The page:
HOW DO YOU SAY HELLO
BY ROBERT C. SCREEN
As the old saying goes, “You never have a second chance for a first impression.” Here’s a suggestion on how to positively introduce your church, its people, and its ministry to the unchurched people in your community. A good, upbeat, first impression piece can help build a positive image in the minds of the people in your ministry area about your church.
FIRST, SOME OBSERVATIONS
The piece should be designed for use in a variety of ways-direct mailing to homes, hand outs at church services, distribution through local businesses, presentation by church members to friends.
Say “hello” more than once. The church needs a continuing program of sharing information with the people in the community.
All communication from your church to unchurched people should emphasize your desire to do something for them, not for them to do something for you.
The more you know about the needs and concerns of people in your community, the more effective you will be in describing your services in a way that will generate interest and meet needs.
Be careful to use language and graphic illustrations that are familiar to the unchurched. The spiritual commitment and motivation of the church, and its members, should be clearly demonstrated by the nature of the activities described. Likewise, comments of members quoted in articles should relate the meaning and the reality of their Christian faith to every day life.
Here’s a format suggestion chosen for its economy, readability, use of photographs, and flexibility in handling a variety of information.
I suggest a tabloid format, approximately 11xl7 inches (page size) with 4 to 12 pages. About 40 percent of the space should be used for lots of good quality photos of people of all ages, enjoying various church activities. Each photo should be captioned, noting who it is and what’s going on, why it’s an enjoyable or beneficial activity to those involved, and when and where anyone interested could get involved. Articles should be short (300 words or less) with a good headline that tells, in a few words, something about the most compelling asset of the subject discussed.
The brochure can be reprinted once a year with updated copy and photos. Mail each issue to every home in the community using a non-profit bulk rate postal permit. Print enough extra copies to give to visitors throughout the year and leave in office, stores, and shops in your community. Give a copy to every adult and young person in the church.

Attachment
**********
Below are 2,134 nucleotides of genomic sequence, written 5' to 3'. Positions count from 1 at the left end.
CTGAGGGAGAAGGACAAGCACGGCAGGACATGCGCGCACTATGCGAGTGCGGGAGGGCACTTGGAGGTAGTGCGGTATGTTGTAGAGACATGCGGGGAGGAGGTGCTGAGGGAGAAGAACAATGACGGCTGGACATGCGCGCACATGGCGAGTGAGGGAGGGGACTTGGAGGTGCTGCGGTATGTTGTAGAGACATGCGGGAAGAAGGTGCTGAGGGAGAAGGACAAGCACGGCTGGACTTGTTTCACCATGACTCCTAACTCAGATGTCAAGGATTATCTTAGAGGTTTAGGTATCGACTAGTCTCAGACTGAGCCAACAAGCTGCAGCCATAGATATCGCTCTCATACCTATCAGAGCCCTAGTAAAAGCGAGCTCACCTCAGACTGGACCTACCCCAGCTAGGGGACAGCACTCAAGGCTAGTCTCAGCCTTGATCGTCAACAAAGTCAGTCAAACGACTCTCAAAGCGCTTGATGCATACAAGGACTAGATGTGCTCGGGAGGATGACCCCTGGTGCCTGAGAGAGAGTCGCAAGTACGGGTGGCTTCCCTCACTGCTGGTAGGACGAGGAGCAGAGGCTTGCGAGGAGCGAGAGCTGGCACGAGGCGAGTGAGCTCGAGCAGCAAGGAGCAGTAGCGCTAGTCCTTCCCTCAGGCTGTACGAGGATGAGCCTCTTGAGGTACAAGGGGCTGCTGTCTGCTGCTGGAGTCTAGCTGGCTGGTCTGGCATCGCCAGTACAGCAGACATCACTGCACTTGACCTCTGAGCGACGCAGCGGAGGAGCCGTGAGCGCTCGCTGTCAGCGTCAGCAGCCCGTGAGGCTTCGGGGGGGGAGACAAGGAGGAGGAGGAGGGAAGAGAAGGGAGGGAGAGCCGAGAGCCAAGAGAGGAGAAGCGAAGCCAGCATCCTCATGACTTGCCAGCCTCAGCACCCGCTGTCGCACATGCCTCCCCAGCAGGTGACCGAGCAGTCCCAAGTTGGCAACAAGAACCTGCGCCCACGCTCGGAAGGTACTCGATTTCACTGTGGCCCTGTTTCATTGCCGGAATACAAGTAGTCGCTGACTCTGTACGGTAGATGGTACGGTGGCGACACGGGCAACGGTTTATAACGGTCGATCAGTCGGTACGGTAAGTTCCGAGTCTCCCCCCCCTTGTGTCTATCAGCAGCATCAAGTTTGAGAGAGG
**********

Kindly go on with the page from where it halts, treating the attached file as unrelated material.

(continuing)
SOME ITEMS WHICH SHOULD BE INCLUDED
A simple map showing the church location. Also a map of the church facilities, accompanied by a list of regular events and meeting places.
Address and phone number of the church.
A warm, friendly “welcome” by the pastor which expresses his sincere interest in the reader, and the desire of the church to be a loving, caring, supportive community of faith.
Staff photos and description of their responsibilities.
Description of programs and activities for each age and interest group.
First person stories of what people are finding meaningful about the church and their faith.
Photo of your sanctuary full of people participating in the worship service. Photos and descriptions of the church’s services to the community, such as child care, schools, meals-on-wheels, day care, transportation services, counseling, etc.
A short article titled “Here’s How to Get Involved” with specific suggestions on who to contact or what to do for different age groups, families, singles, etc.
A schedule of Sunday morning and other weekly activities.
An invitation to join in any of the church’s activities that are of interest, along with an offer of personal help and assistance from the church staff whenever desired.
Form a communications task force from people in the church with the following skills: editor, writer, artist for design and layout, photographer, and someone with good administrative ability. If all the right people aren’t available in your church fellowship, try to hire needed help on a project basis for a prearranged fee. Often the first issue is the most difficult, and more people will be found to help on subsequent issues.
Look for a printer that does this type and size of publication regularly on high durability newsprint or offset paper. Check with the publisher of your local community paper. He may be able to print it for you, or give you leads on who could. Get two or more prices to find out who can print it most economically.
It’s best to print your non-profit permit on the brochure and leave room for a mailing label. This will save the expense of a mailing envelope. Be sure to check with a knowledgeable person about the size and location of the label area and the meeting of postal requirements.
Check with a local lettershop or mailing service for the best local source of a mailing list to residents of houses and apartments in your area. An occupant list is fine for a mailing like this. Rent the address list for one time use, and the addresses will be supplied on mailing labels.
Don’t hide your light under a bushel. Tell everybody in your community what’s happening in your church for them. Show what it means to the people who are involved and tell them in a compelling way, so that they too might discover the meaning of Christian fellowship and faith in God.